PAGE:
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Stamps are also used to apply wax to forego the hand-drawn part of the process.
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Some of the stamps had beautifully elaborate designs on them.
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Colors on some batiks were done by hand instead of dyeing
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The last step of the process was to melt off all the wax, leaving the finished pattern on the cloth. The melted wax was collected and balled to be used again to create the designs on future batiks.

 

 

While the free tour was enjoyable, the free part of it weighed heavily on our minds throughout and our worst nightmares came to fruition as the tour ended in a gift shop where every glance of our eye was pounced upon by a slew of shop assistants who assured us with suspicious frequency that whatever item we had happened to take an interest in was handmade by the artisans we had just seen on our tour. While we were no batik experts, we were fairly certain that the multitude of shirts and tapestries were not made in house as the shop reeked of mass-production, an idea furthered by the fact that every item in it was encased in plastic and had dozens of identical replicas. Before starting the tour, Adi had warned us not to buy anything, advice we had no problem heeding.

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After leaving the factory, Adi took us to a nearby workshop that featured batik from local artists. Of the hundreds of pieces on display, not one was similar to another.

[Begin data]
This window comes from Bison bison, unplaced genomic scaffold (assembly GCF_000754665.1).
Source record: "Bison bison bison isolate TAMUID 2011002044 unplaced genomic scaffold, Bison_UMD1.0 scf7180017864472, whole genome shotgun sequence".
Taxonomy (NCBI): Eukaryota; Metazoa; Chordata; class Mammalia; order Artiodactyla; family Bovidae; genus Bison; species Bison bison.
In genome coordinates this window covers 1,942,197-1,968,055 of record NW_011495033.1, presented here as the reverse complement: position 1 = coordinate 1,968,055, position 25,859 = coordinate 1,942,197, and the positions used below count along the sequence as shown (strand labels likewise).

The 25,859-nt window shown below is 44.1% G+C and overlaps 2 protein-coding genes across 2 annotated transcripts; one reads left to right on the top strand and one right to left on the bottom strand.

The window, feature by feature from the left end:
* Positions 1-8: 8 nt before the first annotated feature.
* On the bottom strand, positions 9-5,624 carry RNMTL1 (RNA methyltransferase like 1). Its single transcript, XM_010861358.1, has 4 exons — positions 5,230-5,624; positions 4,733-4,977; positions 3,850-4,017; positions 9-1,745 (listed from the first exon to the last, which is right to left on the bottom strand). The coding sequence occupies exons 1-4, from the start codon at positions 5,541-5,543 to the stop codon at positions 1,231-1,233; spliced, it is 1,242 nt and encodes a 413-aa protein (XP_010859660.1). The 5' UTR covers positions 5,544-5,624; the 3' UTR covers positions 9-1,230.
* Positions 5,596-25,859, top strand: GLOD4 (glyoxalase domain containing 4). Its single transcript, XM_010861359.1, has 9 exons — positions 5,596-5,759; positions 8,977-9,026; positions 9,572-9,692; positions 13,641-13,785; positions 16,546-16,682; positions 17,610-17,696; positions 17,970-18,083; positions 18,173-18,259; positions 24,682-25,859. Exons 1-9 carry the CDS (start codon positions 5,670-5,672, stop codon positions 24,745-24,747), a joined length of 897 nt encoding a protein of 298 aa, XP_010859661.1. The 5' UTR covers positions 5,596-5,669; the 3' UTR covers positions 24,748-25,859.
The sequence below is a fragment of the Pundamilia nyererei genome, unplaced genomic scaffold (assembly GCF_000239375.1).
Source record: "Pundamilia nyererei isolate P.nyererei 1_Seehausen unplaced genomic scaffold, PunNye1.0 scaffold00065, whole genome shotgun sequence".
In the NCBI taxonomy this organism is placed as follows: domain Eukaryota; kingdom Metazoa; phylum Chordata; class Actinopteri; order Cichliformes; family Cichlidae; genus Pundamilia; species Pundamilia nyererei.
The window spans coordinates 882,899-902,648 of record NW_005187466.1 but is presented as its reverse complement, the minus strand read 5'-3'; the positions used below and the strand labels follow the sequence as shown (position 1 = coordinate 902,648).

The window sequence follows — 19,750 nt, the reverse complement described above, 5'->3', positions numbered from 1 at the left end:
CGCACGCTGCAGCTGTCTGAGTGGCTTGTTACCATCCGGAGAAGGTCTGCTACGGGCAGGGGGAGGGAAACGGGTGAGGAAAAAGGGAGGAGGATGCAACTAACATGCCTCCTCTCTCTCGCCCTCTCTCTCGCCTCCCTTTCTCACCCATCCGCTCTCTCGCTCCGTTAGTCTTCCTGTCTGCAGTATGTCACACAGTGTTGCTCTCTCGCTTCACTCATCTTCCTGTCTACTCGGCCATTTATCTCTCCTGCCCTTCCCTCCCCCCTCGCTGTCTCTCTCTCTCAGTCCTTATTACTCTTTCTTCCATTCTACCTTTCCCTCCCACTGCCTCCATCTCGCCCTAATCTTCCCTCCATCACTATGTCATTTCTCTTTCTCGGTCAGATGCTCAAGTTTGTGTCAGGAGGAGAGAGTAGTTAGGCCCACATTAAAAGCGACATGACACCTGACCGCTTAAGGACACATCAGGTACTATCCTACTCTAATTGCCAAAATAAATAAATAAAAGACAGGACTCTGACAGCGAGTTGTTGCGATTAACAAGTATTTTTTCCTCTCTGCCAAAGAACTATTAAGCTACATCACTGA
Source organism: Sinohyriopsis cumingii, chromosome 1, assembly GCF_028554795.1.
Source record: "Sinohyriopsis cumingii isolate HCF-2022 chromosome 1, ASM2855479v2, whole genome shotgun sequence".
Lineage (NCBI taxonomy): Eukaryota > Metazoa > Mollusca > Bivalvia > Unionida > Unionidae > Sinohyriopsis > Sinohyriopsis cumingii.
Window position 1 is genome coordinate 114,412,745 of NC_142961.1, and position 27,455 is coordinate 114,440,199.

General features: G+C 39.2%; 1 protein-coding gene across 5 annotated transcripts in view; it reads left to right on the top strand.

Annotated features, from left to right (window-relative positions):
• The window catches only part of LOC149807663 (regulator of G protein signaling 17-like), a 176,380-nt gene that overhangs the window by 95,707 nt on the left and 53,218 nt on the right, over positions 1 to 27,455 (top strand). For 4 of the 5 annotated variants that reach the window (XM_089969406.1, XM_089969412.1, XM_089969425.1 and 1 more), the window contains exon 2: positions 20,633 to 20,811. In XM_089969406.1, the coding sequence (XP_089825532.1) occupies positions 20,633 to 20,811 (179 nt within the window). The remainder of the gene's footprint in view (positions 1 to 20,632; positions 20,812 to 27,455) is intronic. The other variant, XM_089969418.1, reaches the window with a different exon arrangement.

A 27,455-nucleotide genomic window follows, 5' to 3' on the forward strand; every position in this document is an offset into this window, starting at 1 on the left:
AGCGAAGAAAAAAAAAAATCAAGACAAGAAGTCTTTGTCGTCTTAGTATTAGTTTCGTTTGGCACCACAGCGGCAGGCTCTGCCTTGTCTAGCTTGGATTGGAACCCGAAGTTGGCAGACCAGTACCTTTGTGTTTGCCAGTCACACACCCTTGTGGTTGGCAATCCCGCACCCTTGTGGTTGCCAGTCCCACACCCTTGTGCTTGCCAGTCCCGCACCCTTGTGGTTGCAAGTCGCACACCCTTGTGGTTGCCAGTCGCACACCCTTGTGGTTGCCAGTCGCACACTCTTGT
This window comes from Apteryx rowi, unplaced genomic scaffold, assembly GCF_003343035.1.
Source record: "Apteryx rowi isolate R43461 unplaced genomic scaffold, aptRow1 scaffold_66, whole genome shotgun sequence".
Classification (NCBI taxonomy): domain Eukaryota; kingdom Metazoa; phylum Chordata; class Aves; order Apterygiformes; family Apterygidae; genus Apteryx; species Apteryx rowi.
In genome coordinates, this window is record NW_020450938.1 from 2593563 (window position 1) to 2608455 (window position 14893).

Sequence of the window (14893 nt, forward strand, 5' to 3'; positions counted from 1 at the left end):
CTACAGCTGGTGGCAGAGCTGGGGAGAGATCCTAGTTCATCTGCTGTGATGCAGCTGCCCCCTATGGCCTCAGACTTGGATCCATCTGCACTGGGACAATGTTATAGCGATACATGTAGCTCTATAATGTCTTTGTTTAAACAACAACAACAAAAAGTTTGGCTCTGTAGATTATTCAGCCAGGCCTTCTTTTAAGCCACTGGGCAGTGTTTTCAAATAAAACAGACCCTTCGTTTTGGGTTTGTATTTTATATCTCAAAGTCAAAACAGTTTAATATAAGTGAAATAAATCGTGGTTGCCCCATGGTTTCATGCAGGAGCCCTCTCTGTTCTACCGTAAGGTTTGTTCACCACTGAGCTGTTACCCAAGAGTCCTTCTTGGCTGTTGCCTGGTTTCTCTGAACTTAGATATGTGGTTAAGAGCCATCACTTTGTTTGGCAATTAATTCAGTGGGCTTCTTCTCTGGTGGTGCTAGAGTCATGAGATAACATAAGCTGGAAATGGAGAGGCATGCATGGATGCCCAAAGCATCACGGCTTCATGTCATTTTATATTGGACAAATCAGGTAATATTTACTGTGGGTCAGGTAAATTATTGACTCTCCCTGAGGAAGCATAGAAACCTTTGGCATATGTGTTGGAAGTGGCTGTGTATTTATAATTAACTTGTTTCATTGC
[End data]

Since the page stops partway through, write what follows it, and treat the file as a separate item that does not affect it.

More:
From one process to another, our next stop was to see how the wayang was made. Much like the batik factory, we were issued a guide upon arriving who explained each step in the making of the shadow puppets. 

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The puppets are made from water buffalo hide. After curing the hide and tracing the wayang’s design onto it, an artisan carves out the puppet and the countless holes inside of it necessary for the wayang’s pattern to be seen in its shadow.
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After this, a painter applies the the many colors that make up the wayang’s clothing and skin.
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Each of the many colors and features of the wayang are symbolic, which is evident in the complexity of this illustration explaining what each one means.

As we watched the various artisans meticulously and flawlessly perform the intricate tasks behind the making of each puppet, we were reminded by our guide that he too was an artist. While some of the others used paintbrushes and chisels as their tools, he wielded his mouth, which he used masterfully to create a kind of verbal art that we found just as fascinating as the making of the wayang.